150 pages into the book, with the cancer spread to lungs, liver, and elsewhere; with pain uncontrolled; with nausea, vomiting, and other GI problems worsening; with weight loss and weakness increasing, with despair… Mara and her mother connect with a man (“Allan”) who is able to give Mara accurate doses of MDMA. She takes MDMA several times and each time she experiences clarity, relief from pain (the first relief since the cancer began progressing), and the return of appetite. But the symptoms return after the drug wears off. She also uses marijuana and LSD, both of which help, but still, the symptoms return. Finally…

“On Saturday morning, September 10th, it was nearly impossible to awaken her. Finally, at midday, she was alert enough for me to ask her if she wanted to take MDMA. Mara mustered all her strength to say yes before returning to her restless sleep – gasping for breath and moaning… I put a tablet under her tongue.

Her breathing gradually steadied and her body grew peaceful…

David stroked Mara’s hair as I read (from This Timeless Moment by Laura Huxley). Those words, my voice, and her father’s caress told Mara that we accepted her passing, that her death could be noble, and that she was not alone.

All at once she began to move. She took her right hand from beneath the covers, reached across to place it in her father’s palm, lifted her chin, opened her eyes, and turned her head toward him. She was radiant. In that moment, she was beautiful again. With her last breath she conveyed the rapture of her being, life’s final gift to her, and her final gift to us.”


And we live and we breathe and we have our being (Van Morrison).


Marilyn Howell, 2011. Honor Thy Daughter. MAPS (Multidisciplinary Association for Psychedelic Studies). Note that MDMA, psilocybin, LSD, and marijuana are being given to people with terminal illness and despair in research studies at Harvard, NYU, USC, and other institutions.

Spiritual care at the end of life and across religions and cultures

Here is what two of my community health students wrote re connecting across religions (Christianity and Islam) and cultures (Western and East African) with a young woman dying from breast cancer. This is from about 10 years ago – all names changed. The students worked in two-person teams. The below words are one of the high points of my career.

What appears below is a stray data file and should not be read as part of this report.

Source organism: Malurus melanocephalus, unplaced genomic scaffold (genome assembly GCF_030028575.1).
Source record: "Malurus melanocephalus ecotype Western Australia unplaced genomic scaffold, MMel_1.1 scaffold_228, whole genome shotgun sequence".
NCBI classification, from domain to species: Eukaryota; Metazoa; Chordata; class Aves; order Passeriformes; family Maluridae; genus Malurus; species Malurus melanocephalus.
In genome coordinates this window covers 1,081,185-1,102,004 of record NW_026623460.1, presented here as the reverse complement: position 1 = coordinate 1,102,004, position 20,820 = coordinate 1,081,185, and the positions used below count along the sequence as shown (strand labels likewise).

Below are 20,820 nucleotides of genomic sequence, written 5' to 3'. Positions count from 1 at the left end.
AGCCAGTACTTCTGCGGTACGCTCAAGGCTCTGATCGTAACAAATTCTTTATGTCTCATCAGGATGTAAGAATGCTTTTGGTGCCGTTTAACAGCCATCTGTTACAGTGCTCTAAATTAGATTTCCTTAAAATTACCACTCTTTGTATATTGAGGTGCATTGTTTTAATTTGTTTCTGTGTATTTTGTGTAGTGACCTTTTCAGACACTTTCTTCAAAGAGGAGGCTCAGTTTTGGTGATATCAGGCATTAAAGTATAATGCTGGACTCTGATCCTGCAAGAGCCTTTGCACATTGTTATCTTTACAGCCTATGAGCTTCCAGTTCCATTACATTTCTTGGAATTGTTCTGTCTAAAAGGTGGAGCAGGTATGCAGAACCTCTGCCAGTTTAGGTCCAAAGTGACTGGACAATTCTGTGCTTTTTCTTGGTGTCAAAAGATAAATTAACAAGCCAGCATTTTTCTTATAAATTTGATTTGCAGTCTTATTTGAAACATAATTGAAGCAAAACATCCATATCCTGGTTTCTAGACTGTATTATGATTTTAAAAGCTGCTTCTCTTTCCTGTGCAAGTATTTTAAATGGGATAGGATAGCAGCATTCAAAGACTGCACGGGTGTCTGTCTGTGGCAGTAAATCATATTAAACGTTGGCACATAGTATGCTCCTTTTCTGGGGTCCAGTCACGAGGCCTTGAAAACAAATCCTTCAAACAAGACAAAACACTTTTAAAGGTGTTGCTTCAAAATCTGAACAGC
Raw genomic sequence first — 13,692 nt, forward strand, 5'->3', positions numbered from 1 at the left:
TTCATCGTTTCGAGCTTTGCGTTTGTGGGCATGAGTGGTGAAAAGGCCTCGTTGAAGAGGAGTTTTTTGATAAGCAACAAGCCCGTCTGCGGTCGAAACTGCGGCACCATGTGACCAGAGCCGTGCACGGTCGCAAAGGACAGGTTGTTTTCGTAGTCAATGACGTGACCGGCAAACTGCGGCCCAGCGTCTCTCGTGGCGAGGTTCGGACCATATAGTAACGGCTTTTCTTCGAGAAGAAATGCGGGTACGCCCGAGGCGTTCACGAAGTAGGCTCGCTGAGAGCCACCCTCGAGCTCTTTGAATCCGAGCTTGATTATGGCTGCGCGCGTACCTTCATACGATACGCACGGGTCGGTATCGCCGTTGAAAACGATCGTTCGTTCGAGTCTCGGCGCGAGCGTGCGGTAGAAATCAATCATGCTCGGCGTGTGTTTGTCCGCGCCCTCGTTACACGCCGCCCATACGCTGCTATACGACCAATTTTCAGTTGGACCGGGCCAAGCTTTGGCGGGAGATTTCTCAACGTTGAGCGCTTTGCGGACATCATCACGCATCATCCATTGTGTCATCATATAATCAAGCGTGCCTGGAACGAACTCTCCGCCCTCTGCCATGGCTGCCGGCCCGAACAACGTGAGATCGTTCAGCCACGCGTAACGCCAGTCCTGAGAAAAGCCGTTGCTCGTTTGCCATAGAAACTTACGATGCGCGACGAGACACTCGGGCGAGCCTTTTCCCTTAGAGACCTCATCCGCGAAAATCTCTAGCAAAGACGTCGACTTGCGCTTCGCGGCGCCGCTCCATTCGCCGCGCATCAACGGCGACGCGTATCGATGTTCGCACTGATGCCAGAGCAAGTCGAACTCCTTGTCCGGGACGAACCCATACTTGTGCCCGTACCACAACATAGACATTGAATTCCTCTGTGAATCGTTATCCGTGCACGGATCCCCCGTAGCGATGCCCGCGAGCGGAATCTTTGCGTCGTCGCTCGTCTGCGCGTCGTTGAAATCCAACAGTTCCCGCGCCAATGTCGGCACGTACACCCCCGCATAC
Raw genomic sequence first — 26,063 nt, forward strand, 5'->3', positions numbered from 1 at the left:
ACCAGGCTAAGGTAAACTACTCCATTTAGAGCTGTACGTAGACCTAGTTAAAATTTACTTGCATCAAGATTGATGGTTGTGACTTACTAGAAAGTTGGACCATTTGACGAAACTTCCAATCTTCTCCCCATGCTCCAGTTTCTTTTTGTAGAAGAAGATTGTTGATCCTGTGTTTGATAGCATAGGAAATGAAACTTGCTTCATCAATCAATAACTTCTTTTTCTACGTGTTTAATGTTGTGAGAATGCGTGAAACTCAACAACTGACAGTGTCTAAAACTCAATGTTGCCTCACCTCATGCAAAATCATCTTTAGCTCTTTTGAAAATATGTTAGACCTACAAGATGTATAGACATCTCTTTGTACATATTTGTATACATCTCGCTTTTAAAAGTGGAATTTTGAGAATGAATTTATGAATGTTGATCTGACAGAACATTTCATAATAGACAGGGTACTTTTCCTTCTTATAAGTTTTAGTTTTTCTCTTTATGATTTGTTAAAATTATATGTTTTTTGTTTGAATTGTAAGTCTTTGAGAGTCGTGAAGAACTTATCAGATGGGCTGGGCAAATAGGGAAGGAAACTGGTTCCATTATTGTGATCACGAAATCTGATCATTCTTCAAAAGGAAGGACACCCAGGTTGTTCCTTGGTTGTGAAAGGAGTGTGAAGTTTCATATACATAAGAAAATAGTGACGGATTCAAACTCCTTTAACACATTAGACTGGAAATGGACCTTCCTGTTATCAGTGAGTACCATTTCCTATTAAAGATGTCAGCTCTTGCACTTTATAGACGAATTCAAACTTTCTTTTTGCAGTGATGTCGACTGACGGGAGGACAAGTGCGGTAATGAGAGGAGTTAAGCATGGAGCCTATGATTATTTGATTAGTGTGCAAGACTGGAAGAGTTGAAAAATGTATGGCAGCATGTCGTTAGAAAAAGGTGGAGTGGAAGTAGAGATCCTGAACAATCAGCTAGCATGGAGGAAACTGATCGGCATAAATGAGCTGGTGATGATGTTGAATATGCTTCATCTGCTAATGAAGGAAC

Big Sur sunset

Margaret: “I think we were able to form/recognize a spiritual connection this week.  Lucy was sitting on something that looked like a blanket, and I asked Nabila what it was – she told me they were their prayer mats.  So, we started talking about prayer – how we pray, things we pray for – and then, there was a warm pause – not an awkward, uncomfortable silence, but one that communicated something.  I smiled and was comforted that Maryam and Nabila have this source of power and encouragement.  I like to think that we pray to the same God.  Even though we may sometimes pray and practice in different ways, we are still able to share our burdens and find peace in a spiritual being – what a comfort to know that Maryam and Nabila can experience this.

They have changed my life…really…this is one of the first times that I have really formed a relationship with a hurting person, who is not in my usual circle…  This habit, this choice (to choose to love people in this way) can be a part of my daily life – a reality that I want so badly.  And, I have been blessed.  I think about them all the time, and hope that I will not just think but do.”

Lucy: “This week with Maryam was very emotional and deep.  On Wednesday we were able to really talk to her about how discovering she had cancer made her feel.  She actually almost started to cry and it took all I had to hold back the tears.  It’s amazing how much she is opening up to us as we spend more time with her.  I am so glad that we got an opportunity to talk about important issues like what she expects out of life these next few weeks…  I didn’t feel it was the right time to attempt to explain the path of her cancer and that it will lead to death.  I think everyone has the right to embrace illness and death at their own pace and I think Maryam will come to that in time.  So Wednesday was a very emotional day for me because we talked about the “valley of the shadow of death” and that is never easy.  Thursday was a much easier day and we talked about some fun things.  I am amazed at how universal conversations are for women and how much fun it is sitting with Maryam, Nabila, and Margaret laughing and sharing our lives together.”

Near La Honda – looking down on the fog